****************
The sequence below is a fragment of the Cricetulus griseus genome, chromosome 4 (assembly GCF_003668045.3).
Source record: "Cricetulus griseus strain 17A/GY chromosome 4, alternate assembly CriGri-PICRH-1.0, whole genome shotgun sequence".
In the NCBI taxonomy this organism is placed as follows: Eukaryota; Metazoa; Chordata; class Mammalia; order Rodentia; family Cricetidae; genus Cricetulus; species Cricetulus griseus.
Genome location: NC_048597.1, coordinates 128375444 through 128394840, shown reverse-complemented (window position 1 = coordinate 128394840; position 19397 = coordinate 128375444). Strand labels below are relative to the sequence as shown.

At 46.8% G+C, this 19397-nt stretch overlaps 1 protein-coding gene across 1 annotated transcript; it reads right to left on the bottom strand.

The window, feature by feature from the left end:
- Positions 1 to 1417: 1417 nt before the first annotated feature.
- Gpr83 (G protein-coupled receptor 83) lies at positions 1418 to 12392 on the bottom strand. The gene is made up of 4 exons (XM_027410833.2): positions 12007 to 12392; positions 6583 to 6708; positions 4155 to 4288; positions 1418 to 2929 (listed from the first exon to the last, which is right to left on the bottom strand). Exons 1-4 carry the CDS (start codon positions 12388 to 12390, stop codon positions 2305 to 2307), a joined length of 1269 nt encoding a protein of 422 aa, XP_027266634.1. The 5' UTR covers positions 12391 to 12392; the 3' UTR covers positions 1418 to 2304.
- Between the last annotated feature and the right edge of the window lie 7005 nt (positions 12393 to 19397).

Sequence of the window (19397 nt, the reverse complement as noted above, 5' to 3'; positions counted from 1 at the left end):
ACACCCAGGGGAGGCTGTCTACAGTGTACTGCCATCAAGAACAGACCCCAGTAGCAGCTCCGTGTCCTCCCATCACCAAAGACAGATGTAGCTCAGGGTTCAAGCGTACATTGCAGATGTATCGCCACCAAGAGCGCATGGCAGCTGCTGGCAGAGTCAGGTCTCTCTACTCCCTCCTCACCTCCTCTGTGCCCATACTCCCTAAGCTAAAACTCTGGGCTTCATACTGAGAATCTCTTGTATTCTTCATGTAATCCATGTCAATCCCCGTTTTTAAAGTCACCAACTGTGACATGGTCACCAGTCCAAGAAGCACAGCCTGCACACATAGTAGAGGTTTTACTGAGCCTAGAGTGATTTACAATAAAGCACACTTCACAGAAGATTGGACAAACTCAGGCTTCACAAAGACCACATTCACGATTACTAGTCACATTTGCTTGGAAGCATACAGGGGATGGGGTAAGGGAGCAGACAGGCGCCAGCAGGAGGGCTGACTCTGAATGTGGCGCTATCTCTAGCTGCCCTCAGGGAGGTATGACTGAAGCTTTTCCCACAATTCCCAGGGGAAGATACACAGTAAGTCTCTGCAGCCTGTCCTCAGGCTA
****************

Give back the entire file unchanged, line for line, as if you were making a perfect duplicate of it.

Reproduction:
The sequence below is a fragment of the Cricetulus griseus genome, chromosome 4 (assembly GCF_003668045.3).
Source record: "Cricetulus griseus strain 17A/GY chromosome 4, alternate assembly CriGri-PICRH-1.0, whole genome shotgun sequence".
In the NCBI taxonomy this organism is placed as follows: Eukaryota; Metazoa; Chordata; class Mammalia; order Rodentia; family Cricetidae; genus Cricetulus; species Cricetulus griseus.
Genome location: NC_048597.1, coordinates 128375444 through 128394840, shown reverse-complemented (window position 1 = coordinate 128394840; position 19397 = coordinate 128375444). Strand labels below are relative to the sequence as shown.

At 46.8% G+C, this 19397-nt stretch overlaps 1 protein-coding gene across 1 annotated transcript; it reads right to left on the bottom strand.

The window, feature by feature from the left end:
- Positions 1 to 1417: 1417 nt before the first annotated feature.
- Gpr83 (G protein-coupled receptor 83) lies at positions 1418 to 12392 on the bottom strand. The gene is made up of 4 exons (XM_027410833.2): positions 12007 to 12392; positions 6583 to 6708; positions 4155 to 4288; positions 1418 to 2929 (listed from the first exon to the last, which is right to left on the bottom strand). Exons 1-4 carry the CDS (start codon positions 12388 to 12390, stop codon positions 2305 to 2307), a joined length of 1269 nt encoding a protein of 422 aa, XP_027266634.1. The 5' UTR covers positions 12391 to 12392; the 3' UTR covers positions 1418 to 2304.
- Between the last annotated feature and the right edge of the window lie 7005 nt (positions 12393 to 19397).

Sequence of the window (19397 nt, the reverse complement as noted above, 5' to 3'; positions counted from 1 at the left end):
ACACCCAGGGGAGGCTGTCTACAGTGTACTGCCATCAAGAACAGACCCCAGTAGCAGCTCCGTGTCCTCCCATCACCAAAGACAGATGTAGCTCAGGGTTCAAGCGTACATTGCAGATGTATCGCCACCAAGAGCGCATGGCAGCTGCTGGCAGAGTCAGGTCTCTCTACTCCCTCCTCACCTCCTCTGTGCCCATACTCCCTAAGCTAAAACTCTGGGCTTCATACTGAGAATCTCTTGTATTCTTCATGTAATCCATGTCAATCCCCGTTTTTAAAGTCACCAACTGTGACATGGTCACCAGTCCAAGAAGCACAGCCTGCACACATAGTAGAGGTTTTACTGAGCCTAGAGTGATTTACAATAAAGCACACTTCACAGAAGATTGGACAAACTCAGGCTTCACAAAGACCACATTCACGATTACTAGTCACATTTGCTTGGAAGCATACAGGGGATGGGGTAAGGGAGCAGACAGGCGCCAGCAGGAGGGCTGACTCTGAATGTGGCGCTATCTCTAGCTGCCCTCAGGGAGGTATGACTGAAGCTTTTCCCACAATTCCCAGGGGAAGATACACAGTAAGTCTCTGCAGCCTGTCCTCAGGCTA